Russia's Victory Day celebrations take on new importance for the Kremlin this year
MOSCOW — Russians is celebrating Victory Day on Monday, an annual event to mark the Soviet Union's defeat of Nazi Germany in World War II that has taken on added intrigue and import this year because of Russia's fight in Ukraine.
Under Russian President Vladimir Putin, the May 9 event has grown in scale and political prominence, with a Soviet-style military parade on Moscow's Red Square featuring a presidential address.
This year's Victory Day comes amid widespread speculation, in both Russia and the West, that Putin is eager to declare at least a symbolic win in Ukraine. One big question is whether — or how — Putin might try to galvanize Russians and fuse past Soviet glory and sacrifice with a new call to battle against what he claims is a "neo-Nazi" regime in Ukraine.
The Kremlin insists that what it calls its "special military operation" in Ukraine is going "according to plan." Two months in, Western security officials say Moscow has struggled to reach its objectives. With few outright victories to point to, some Russians fear Putin may instead seize the occasion to announce national mobilization and formally declare war, against not only Ukraine but perhaps also other countries in the West.
Russia has made a dash to take Mariupol
Clues to the Kremlin's search for the optics of victory may lie in a visit last week by a senior official, Sergei Kiriyenko, to the besieged Ukrainian city of Mariupol. A pocket of Ukrainian resistance remains inside the local steel plant, but Putin has formally announced Russian control of Mariupol, unleashing a flood of Russian state media into the city.
In front of cameras, Kiriyenko, Putin's deputy chief of staff, unveiled a statue depicting an elderly Ukrainian woman whom Russian state media have turned into a symbol of Ukrainian support for Russian troops. The woman, dubbed Babushka Anya, was apparently filmed by Ukrainian soldiers as she greeted themwith a Soviet banner, mistakenly believing they were Russians. In the video, she refuses food that the troops offer her after she realizes they are Ukrainian.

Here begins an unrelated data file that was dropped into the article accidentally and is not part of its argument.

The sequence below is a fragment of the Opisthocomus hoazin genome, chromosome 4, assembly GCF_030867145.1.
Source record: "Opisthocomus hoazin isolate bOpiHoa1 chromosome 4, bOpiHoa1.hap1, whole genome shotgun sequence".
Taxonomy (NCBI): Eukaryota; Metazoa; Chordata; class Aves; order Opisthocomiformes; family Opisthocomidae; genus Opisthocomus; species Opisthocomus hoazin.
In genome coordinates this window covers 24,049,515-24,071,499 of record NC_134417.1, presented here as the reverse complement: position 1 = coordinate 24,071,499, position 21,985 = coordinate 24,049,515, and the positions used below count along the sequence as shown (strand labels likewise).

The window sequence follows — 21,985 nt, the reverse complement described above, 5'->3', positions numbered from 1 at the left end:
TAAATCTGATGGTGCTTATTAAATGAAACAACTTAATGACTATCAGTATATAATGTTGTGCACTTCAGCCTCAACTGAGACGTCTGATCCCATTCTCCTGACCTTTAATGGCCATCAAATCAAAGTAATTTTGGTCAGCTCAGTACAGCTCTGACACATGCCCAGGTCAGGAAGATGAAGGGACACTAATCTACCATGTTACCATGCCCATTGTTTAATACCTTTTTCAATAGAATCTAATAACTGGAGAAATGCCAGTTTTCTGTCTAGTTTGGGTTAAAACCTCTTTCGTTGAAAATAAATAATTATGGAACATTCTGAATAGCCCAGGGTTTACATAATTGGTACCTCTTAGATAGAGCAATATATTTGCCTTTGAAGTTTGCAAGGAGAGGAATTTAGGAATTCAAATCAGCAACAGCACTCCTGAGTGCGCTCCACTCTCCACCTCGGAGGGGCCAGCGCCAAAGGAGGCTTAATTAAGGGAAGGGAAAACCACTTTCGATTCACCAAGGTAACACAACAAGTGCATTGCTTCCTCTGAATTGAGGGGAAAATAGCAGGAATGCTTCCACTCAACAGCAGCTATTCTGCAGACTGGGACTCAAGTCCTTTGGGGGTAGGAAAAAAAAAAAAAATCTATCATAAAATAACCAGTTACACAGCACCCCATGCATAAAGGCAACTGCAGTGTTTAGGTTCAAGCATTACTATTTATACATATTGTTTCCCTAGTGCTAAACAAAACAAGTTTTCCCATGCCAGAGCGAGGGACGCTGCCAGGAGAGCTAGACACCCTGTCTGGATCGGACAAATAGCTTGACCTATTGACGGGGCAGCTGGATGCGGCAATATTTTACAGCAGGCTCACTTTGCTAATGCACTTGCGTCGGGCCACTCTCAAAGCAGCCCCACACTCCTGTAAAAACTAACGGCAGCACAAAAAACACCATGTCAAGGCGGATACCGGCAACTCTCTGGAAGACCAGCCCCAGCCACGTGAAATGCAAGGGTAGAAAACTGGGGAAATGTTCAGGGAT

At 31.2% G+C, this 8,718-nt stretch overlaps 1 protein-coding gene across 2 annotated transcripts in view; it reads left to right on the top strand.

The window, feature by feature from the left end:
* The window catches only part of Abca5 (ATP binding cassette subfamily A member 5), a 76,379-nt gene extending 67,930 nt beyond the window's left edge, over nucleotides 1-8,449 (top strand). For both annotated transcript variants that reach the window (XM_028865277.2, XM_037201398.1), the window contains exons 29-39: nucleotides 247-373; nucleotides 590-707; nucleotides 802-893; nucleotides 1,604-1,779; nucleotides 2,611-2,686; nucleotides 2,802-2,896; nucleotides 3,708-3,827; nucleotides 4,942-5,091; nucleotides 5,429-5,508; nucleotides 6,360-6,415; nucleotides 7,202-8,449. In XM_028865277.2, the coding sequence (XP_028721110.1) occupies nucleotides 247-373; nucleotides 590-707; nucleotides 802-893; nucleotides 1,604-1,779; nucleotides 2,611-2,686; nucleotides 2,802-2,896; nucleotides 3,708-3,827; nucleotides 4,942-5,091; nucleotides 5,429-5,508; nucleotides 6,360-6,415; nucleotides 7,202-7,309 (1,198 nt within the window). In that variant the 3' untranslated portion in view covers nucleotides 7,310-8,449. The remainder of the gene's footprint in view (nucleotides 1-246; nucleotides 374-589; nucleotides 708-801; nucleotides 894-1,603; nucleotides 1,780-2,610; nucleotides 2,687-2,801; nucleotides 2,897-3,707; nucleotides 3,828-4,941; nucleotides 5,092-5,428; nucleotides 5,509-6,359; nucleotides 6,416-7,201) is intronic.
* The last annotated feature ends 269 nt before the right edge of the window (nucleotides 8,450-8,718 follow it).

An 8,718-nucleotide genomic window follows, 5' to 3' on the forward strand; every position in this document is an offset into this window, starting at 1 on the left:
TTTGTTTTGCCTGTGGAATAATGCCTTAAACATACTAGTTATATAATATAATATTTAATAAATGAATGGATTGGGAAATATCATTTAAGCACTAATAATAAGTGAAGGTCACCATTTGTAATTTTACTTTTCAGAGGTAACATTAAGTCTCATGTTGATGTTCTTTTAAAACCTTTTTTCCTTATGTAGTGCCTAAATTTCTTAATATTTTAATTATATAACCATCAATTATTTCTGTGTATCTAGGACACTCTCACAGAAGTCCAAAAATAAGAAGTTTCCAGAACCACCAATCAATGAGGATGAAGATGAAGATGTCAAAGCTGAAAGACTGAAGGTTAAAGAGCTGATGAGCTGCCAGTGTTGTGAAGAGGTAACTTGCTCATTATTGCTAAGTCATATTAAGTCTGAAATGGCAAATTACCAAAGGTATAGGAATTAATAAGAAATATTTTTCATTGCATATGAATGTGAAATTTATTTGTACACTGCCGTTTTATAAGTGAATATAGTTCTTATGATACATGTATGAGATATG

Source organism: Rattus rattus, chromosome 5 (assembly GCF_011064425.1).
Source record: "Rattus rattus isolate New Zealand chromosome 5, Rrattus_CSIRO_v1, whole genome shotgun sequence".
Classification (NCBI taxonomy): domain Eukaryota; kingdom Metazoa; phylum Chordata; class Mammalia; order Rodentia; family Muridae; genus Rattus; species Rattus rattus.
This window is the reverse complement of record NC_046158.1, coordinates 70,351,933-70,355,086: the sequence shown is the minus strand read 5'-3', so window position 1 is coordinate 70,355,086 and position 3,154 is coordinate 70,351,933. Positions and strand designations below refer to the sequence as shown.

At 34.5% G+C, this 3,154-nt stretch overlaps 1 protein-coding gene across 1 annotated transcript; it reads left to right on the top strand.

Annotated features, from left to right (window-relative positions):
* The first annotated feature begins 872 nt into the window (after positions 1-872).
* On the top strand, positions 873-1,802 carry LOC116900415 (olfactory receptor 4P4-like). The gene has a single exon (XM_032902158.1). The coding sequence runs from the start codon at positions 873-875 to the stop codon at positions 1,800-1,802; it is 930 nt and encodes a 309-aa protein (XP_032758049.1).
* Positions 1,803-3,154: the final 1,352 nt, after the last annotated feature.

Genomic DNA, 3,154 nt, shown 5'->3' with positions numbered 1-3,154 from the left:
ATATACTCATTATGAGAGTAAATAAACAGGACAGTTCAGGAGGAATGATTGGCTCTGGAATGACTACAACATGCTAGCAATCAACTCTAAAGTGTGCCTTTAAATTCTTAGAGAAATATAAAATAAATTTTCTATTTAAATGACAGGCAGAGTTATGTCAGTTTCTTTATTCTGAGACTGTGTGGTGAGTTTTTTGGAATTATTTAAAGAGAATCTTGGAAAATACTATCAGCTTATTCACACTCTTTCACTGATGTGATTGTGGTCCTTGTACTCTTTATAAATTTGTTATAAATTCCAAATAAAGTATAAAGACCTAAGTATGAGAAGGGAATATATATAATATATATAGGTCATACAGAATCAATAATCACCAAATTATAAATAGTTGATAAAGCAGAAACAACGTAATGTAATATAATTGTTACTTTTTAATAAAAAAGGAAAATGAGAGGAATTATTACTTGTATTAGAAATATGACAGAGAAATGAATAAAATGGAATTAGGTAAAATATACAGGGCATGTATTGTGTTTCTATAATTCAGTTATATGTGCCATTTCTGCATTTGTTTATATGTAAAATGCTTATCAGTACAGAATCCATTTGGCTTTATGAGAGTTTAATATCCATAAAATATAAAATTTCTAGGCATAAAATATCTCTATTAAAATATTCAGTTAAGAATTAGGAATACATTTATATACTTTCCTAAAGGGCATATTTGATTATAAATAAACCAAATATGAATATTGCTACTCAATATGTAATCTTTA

She is "a living symbol of the continuity of generations and of the ongoing fight against Nazism and fascism," Kiriyenko announced, echoing Putin's claims that Russian troops are in Ukraine to "denazify" the country. "She's become the grandmother to all of the Donbas and a grandmother to all of Russia."
Kiriyenko's presence in Mariupol came amid Russian news reports that the Kremlin adviser — who normally oversees domestic politics — has been tasked with politically integrating Ukrainian lands as they fall to Russian forces.
Putin recognized the independence of Ukraine's separatist regions of Donetsk and Luhansk in the hours before Russia's decision to send troops into Ukraine in February. At the time, Putin justified the move as a humanitarian mission in defense of Russian-speakers in the area. Western intelligence services say the Kremlin may now seek the territories' annexation as a possible prize.
The Kremlin has warned of the potential for wider conflict
Russia's recent focus on those Ukrainian regions in the eastern Donbas area has slowed down as the U.S. and European allies boost the flow of weapons and other support for Ukraine.
Russia's military has targeted those shipments as the Kremlin has escalated warnings and criticism, arguing that the military aid risks military confrontation between Russia and NATO powers.
Underscoring this message, Russia on Wednesday carried out drills simulating a tactical nuclear strike in its western exclave of Kaliningrad, which borders the European Union.
Putin has previously warned of " lightning fast" retaliation if the West intervenes in the Ukraine conflict directly — the latest in a pattern of amplified rhetoric that has fed theories that Putin is seeking to build public consensus for a broader war. Asked whether Putin would formally declare war on Ukraine on May 9, a Kremlin spokesman called the idea "nonsense."
Parade preparations are underway in Moscow
In recent days, Russia's armed forces have been rehearsing for a parade on Red Square in what has become a Putin-era revival of Soviet military traditions.
Each May 9, Russians celebrate the end, in 1945, of what they call the Great Patriotic War, in which more than 20 million Soviet citizens died at home and abroad. Celebrations and parades take place in dozens of Russian cities.
It appears Moscow's military display on Monday may be scaled down from those in previous years to reflect the fight in Ukraine, based on statements from Russian Defense Minister Sergei Shoigu. Still, Shoigu said the parade would include 11,000 soldiers and show off 77 aircraft and 131 vehicles, including Russia's newest rocket launchers.
Russia's air force has promised to carry out celebratory runs in Z formations — the letter used to mark the Russian military in Ukraine. The letter Z has also emerged as a controversial symbol of both support for Russian troops and intimidation of dissenting voices at home.
A Soviet-era aircraft known as the Flying Kremlin will also make an appearance. It's an airborne presidential command center to be used in the event of a nuclear attack on Russia.